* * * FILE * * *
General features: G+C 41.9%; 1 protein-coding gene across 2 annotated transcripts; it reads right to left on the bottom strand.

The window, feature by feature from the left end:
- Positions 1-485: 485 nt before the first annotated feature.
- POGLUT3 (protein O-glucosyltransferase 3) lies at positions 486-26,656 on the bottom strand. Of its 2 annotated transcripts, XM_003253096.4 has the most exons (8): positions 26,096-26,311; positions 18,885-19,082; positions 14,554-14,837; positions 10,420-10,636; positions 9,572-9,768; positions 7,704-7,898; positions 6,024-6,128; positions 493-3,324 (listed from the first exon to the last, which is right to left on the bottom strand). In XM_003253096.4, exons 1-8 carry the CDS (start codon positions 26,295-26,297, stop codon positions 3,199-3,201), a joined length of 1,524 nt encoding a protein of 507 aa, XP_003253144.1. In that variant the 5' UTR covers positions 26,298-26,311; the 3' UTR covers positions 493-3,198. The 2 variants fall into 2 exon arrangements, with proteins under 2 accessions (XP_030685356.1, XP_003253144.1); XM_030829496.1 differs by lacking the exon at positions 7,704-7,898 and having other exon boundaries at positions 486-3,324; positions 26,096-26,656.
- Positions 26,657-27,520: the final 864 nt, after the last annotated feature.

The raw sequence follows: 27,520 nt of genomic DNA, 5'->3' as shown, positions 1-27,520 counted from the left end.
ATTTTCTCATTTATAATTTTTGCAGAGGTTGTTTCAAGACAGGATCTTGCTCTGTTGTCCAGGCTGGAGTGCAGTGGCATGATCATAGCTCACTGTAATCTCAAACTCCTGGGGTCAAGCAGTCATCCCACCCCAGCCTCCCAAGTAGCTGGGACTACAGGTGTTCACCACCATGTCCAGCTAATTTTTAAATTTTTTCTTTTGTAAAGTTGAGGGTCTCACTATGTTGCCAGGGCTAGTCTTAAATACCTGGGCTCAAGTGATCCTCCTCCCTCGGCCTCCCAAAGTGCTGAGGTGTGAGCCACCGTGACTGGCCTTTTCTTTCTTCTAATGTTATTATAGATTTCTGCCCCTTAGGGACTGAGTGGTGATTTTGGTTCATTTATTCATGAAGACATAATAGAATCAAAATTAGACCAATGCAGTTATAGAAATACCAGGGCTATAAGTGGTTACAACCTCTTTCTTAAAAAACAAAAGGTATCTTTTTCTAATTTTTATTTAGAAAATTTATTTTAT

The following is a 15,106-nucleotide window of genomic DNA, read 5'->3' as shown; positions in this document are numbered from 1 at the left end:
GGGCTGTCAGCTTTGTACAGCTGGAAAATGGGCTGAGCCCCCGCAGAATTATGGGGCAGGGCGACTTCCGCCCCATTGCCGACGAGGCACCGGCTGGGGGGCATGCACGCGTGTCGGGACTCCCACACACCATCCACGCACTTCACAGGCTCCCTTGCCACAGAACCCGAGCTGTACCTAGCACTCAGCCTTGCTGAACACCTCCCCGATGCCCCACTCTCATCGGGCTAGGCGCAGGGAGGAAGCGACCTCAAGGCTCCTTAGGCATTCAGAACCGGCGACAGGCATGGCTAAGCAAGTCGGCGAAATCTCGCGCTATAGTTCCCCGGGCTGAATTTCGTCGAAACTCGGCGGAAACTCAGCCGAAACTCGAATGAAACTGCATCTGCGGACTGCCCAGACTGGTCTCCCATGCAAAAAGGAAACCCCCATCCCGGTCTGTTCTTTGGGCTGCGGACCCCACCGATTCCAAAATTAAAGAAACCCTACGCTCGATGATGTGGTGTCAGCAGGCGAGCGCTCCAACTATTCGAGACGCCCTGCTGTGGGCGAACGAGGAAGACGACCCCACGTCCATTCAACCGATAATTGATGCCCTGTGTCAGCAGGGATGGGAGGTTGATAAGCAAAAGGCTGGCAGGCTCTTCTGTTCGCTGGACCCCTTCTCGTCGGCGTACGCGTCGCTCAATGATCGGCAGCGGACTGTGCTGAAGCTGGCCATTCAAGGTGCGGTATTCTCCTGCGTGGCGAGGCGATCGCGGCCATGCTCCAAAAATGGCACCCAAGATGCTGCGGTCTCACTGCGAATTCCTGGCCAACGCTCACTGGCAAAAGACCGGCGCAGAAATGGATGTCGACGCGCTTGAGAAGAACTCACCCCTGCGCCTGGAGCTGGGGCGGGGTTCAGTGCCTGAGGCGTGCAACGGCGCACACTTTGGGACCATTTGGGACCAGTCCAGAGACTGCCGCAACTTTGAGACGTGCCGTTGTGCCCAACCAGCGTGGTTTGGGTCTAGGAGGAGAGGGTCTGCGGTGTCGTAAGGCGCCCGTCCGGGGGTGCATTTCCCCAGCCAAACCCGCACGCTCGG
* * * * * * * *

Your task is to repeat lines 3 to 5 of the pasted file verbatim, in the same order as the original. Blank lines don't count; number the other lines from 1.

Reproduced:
- Positions 1-485: 485 nt before the first annotated feature.
- POGLUT3 (protein O-glucosyltransferase 3) lies at positions 486-26,656 on the bottom strand. Of its 2 annotated transcripts, XM_003253096.4 has the most exons (8): positions 26,096-26,311; positions 18,885-19,082; positions 14,554-14,837; positions 10,420-10,636; positions 9,572-9,768; positions 7,704-7,898; positions 6,024-6,128; positions 493-3,324 (listed from the first exon to the last, which is right to left on the bottom strand). In XM_003253096.4, exons 1-8 carry the CDS (start codon positions 26,295-26,297, stop codon positions 3,199-3,201), a joined length of 1,524 nt encoding a protein of 507 aa, XP_003253144.1. In that variant the 5' UTR covers positions 26,298-26,311; the 3' UTR covers positions 493-3,198. The 2 variants fall into 2 exon arrangements, with proteins under 2 accessions (XP_030685356.1, XP_003253144.1); XM_030829496.1 differs by lacking the exon at positions 7,704-7,898 and having other exon boundaries at positions 486-3,324; positions 26,096-26,656.
- Positions 26,657-27,520: the final 864 nt, after the last annotated feature.